The study involved 497 patients at a university clinic. First, investigators had the patients take two tests -- the Multidimensional Health Assessment Questionnaire and a questionnaire with the preliminary diagnostic criteria that the American College of Rheumatology had created in 2010. Patients were then set up with rheumatology staff for evaluation.

Study finds patients misdiagnosed with MS

Doctors in New Hampshire and throughout the country often have difficulty diagnosing patients with multiple sclerosis (MS). There is no single test that can determine if a person has the condition. Instead, medical professionals must review a person's medical history, conduct an MRI and perform other evaluations. According to a study published in the journal Multiple Sclerosis and Related Disorders, roughly 20 percent of patients sent to a pair of MS centers were misdiagnosed.

One of the centers was MS at Cedars-Sinai while the other was located at UCLA. Researchers at Cedars-Sinai Medical Center analyzed 241 patients who were referred to these clinics between July 2016 and June 2017. A total of 43 patients had been misdiagnosed, and these patients received care for the condition for an average of four years. Many of these patients actually had conditions such as migraine headaches, neuropathy and spondylopathy.

Study identifies most common reasons for divorce

Most people walking down the aisle in New Hampshire aren't thinking that divorce may be a possibility at some point. Statistically, however, it's not uncommon for marriages to come to an unexpected end. The National Center for Biotechnology Information recently participated in a study conducted to help identify common reasons for divorce. For the study, 52 people who had divorced after initially participating in a communication and conflict resolution course were questioned to pinpoint factors that contributed to their marital problems.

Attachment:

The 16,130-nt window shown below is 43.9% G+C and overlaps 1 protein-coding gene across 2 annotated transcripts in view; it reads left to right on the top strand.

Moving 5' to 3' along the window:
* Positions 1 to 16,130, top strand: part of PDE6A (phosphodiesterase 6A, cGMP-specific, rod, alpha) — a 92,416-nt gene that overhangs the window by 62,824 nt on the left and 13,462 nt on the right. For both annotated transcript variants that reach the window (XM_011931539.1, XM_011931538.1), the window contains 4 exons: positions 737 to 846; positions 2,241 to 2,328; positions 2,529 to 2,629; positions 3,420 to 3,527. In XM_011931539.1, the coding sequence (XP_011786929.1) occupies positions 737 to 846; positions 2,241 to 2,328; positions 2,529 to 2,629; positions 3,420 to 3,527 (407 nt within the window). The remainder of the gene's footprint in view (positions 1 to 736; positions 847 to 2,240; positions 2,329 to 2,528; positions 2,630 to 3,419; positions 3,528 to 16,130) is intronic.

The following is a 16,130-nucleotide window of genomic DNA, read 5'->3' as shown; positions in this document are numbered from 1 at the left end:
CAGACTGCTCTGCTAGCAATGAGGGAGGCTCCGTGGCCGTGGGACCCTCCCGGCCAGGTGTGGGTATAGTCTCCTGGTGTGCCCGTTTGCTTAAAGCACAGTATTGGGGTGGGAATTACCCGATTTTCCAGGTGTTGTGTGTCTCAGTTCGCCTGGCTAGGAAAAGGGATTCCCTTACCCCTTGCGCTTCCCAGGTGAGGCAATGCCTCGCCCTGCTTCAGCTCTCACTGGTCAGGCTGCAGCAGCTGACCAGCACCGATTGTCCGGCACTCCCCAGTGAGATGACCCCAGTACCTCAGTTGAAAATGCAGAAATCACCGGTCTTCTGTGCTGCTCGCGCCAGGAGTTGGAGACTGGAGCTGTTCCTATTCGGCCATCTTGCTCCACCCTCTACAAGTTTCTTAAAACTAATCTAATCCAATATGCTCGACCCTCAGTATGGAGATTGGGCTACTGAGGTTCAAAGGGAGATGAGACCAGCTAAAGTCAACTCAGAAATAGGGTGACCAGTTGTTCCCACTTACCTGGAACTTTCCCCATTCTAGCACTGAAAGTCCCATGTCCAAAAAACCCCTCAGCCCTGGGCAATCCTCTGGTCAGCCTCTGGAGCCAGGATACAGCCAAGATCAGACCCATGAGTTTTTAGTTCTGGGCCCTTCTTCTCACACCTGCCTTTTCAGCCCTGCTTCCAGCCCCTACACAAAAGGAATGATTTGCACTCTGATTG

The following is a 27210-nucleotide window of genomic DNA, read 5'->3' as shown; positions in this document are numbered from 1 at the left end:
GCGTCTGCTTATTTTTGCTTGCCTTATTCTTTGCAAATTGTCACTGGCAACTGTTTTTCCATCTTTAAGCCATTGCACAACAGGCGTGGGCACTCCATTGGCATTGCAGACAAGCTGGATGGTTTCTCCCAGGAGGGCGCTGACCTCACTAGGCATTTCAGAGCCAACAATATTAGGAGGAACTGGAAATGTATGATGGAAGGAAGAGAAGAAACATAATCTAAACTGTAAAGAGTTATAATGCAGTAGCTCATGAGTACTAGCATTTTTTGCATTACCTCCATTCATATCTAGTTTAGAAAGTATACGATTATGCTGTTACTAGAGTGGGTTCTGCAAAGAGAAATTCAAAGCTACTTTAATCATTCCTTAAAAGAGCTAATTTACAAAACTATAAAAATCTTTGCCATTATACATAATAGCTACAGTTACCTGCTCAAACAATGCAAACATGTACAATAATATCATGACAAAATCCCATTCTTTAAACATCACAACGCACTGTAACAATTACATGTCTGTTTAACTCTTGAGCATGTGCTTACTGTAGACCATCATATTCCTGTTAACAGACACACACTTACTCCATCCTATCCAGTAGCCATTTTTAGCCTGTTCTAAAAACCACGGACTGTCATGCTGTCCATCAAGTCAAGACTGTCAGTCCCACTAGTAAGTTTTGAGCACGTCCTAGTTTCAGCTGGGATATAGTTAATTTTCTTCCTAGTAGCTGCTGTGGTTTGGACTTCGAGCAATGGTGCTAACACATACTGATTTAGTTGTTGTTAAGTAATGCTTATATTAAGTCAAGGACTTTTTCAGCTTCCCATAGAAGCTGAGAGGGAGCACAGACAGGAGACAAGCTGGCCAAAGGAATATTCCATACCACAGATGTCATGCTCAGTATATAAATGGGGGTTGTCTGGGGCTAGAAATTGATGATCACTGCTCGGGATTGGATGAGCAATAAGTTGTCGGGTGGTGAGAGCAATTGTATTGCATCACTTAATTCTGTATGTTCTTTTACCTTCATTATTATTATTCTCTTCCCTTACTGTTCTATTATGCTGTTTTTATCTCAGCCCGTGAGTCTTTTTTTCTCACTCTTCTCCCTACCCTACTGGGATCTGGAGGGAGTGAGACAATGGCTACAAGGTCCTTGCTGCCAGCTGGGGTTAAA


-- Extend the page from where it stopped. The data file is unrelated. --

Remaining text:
Surprisingly, a significant amount of divorced individuals questioned felt that they didn't receive enough premarital education even though they all had participated in a post-marital program. Religious differences were significant for just over 13 percent of the respondents questioned about their divorce factors. A book on this topic found that couples in same-faith marriages tend to be happier. Nearly 20 percent of former spouses who were questioned felt a lack of support from family was a major factor. In some instances, illnesses can take a toll on a marriage; more than 18 percent of divorced respondents cited health problems as a factor.

Why are grocery stores investing so heavily in robots?

Most people are familiar with the image where a person steps on a banana peel and falls down, often with a bucket landing on their hand in pure slapstick imagery. While it’s a classic comic strip image, slip and fall accidents in real life are no laughing matter. Falls result in more than 8 million emergency room visits each year, and more than 20 percent of emergency visits overall.

Manufacturing workers face a wide range of injuries

Every seven seconds, someone is injured on the job. If you are working in manufacturing, it is likely to happen to you at some point in your career. Whether you work in assembling, fabricating, welding or machining, the threat of a serious injury is always present.

While some manufacturing injuries are relatively minor and may require little to no accommodation, others can have devastating effects on a person's work and personal life.

Every workplace injury has the potential to be serious and requires medical assessment.